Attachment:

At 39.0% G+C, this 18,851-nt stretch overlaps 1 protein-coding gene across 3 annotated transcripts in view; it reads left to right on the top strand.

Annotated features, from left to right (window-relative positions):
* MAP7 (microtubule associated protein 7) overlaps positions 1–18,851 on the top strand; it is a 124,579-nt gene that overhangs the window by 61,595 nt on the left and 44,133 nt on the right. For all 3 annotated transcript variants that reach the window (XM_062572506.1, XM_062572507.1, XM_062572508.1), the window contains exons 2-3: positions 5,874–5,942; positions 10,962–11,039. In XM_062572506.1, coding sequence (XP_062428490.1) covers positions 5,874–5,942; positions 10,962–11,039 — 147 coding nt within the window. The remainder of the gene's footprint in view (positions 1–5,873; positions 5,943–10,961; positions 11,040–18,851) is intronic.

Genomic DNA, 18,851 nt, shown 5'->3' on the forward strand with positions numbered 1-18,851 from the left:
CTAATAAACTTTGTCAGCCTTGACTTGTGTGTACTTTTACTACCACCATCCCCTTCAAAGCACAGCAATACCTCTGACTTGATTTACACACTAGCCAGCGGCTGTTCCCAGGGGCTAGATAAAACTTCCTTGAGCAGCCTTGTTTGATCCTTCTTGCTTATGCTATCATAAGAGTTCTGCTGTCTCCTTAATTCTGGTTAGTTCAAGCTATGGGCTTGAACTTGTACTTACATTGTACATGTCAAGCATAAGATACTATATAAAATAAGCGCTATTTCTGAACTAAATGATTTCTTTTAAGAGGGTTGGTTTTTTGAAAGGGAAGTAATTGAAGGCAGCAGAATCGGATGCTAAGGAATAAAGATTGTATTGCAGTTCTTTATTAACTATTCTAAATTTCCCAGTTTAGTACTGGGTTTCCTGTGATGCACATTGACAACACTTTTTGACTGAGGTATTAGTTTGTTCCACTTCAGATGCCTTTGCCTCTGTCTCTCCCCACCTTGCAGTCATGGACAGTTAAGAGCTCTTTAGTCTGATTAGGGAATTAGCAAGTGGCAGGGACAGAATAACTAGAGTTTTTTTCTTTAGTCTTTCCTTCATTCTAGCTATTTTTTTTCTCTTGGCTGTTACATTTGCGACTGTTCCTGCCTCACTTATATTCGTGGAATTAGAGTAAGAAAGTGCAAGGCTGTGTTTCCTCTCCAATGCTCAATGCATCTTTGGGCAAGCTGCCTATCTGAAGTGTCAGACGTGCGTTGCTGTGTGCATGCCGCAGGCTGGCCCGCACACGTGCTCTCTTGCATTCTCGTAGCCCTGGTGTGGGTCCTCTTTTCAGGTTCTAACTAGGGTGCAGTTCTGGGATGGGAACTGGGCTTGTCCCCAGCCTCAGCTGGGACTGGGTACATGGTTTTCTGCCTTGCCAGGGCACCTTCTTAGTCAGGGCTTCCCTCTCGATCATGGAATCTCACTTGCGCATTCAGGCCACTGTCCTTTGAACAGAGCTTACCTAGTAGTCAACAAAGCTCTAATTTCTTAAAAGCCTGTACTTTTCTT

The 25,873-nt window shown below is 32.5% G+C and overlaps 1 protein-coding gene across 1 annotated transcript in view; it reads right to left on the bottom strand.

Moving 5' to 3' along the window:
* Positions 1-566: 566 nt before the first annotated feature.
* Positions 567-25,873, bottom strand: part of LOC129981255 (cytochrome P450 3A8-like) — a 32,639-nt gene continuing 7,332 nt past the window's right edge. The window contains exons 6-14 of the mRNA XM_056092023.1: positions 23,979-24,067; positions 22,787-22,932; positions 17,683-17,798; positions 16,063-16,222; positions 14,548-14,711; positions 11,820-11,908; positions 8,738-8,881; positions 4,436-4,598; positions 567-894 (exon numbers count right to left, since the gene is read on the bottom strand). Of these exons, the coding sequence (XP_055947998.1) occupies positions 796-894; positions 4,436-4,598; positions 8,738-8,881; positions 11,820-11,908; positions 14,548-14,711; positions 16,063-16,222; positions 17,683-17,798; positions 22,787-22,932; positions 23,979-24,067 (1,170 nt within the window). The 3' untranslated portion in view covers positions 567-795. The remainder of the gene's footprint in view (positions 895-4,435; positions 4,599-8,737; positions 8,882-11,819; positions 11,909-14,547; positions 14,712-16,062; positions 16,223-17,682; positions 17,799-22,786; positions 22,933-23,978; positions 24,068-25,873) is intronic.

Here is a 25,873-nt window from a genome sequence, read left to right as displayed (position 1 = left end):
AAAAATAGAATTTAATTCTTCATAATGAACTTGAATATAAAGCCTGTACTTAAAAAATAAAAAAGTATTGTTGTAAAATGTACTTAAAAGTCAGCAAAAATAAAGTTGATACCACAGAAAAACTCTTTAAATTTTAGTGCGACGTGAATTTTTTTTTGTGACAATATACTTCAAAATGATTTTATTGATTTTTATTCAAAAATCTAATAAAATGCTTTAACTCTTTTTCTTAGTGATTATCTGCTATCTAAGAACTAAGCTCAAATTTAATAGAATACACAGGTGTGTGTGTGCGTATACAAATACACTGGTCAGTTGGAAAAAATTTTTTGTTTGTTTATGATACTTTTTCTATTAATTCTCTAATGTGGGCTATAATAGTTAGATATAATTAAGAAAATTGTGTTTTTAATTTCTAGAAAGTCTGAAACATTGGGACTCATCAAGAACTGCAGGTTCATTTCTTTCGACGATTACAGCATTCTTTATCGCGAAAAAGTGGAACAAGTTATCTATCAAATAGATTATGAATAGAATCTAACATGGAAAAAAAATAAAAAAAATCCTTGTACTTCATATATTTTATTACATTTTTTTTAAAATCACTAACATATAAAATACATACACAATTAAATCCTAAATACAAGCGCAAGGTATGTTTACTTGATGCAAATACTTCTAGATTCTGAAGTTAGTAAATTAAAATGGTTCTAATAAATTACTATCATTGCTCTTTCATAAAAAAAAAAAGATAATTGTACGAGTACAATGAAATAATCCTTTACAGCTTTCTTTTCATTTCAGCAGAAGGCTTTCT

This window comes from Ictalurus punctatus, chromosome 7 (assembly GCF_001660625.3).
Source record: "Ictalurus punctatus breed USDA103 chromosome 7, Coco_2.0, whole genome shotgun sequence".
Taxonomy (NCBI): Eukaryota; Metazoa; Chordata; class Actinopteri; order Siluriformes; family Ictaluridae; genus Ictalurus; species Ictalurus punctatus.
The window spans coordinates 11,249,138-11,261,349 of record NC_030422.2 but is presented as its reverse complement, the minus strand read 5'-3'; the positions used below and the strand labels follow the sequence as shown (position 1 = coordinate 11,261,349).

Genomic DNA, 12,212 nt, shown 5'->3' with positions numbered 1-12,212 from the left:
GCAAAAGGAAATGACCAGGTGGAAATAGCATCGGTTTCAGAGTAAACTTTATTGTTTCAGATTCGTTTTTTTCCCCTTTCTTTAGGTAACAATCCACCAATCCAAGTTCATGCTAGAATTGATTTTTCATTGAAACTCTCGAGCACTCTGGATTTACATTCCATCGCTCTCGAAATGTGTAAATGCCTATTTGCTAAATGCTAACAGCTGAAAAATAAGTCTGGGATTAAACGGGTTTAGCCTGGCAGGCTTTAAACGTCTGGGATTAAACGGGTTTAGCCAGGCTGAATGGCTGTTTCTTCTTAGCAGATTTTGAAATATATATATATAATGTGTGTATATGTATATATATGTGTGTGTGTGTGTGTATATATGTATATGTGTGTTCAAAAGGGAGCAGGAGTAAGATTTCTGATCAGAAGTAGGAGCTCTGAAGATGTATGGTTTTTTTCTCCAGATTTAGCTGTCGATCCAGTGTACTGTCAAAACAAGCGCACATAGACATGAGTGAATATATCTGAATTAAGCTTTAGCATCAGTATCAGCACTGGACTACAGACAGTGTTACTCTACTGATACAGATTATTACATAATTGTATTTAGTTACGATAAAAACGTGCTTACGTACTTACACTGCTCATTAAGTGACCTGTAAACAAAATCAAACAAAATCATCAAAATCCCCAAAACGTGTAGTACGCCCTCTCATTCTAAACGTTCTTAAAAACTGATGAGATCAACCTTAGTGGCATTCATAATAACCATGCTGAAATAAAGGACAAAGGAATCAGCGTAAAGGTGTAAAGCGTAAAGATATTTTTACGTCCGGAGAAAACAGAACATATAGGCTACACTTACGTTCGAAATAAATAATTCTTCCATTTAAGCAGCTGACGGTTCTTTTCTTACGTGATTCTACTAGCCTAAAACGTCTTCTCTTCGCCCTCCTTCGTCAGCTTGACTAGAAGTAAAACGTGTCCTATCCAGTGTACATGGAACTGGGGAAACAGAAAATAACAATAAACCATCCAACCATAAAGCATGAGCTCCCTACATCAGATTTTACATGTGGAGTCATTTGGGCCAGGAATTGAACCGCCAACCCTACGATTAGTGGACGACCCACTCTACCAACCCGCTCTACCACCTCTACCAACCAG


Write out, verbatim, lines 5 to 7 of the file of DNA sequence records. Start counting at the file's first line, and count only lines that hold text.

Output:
CTAATAAACTTTGTCAGCCTTGACTTGTGTGTACTTTTACTACCACCATCCCCTTCAAAGCACAGCAATACCTCTGACTTGATTTACACACTAGCCAGCGGCTGTTCCCAGGGGCTAGATAAAACTTCCTTGAGCAGCCTTGTTTGATCCTTCTTGCTTATGCTATCATAAGAGTTCTGCTGTCTCCTTAATTCTGGTTAGTTCAAGCTATGGGCTTGAACTTGTACTTACATTGTACATGTCAAGCATAAGATACTATATAAAATAAGCGCTATTTCTGAACTAAATGATTTCTTTTAAGAGGGTTGGTTTTTTGAAAGGGAAGTAATTGAAGGCAGCAGAATCGGATGCTAAGGAATAAAGATTGTATTGCAGTTCTTTATTAACTATTCTAAATTTCCCAGTTTAGTACTGGGTTTCCTGTGATGCACATTGACAACACTTTTTGACTGAGGTATTAGTTTGTTCCACTTCAGATGCCTTTGCCTCTGTCTCTCCCCACCTTGCAGTCATGGACAGTTAAGAGCTCTTTAGTCTGATTAGGGAATTAGCAAGTGGCAGGGACAGAATAACTAGAGTTTTTTTCTTTAGTCTTTCCTTCATTCTAGCTATTTTTTTTCTCTTGGCTGTTACATTTGCGACTGTTCCTGCCTCACTTATATTCGTGGAATTAGAGTAAGAAAGTGCAAGGCTGTGTTTCCTCTCCAATGCTCAATGCATCTTTGGGCAAGCTGCCTATCTGAAGTGTCAGACGTGCGTTGCTGTGTGCATGCCGCAGGCTGGCCCGCACACGTGCTCTCTTGCATTCTCGTAGCCCTGGTGTGGGTCCTCTTTTCAGGTTCTAACTAGGGTGCAGTTCTGGGATGGGAACTGGGCTTGTCCCCAGCCTCAGCTGGGACTGGGTACATGGTTTTCTGCCTTGCCAGGGCACCTTCTTAGTCAGGGCTTCCCTCTCGATCATGGAATCTCACTTGCGCATTCAGGCCACTGTCCTTTGAACAGAGCTTACCTAGTAGTCAACAAAGCTCTAATTTCTTAAAAGCCTGTACTTTTCTT

The 25,873-nt window shown below is 32.5% G+C and overlaps 1 protein-coding gene across 1 annotated transcript in view; it reads right to left on the bottom strand.

Moving 5' to 3' along the window: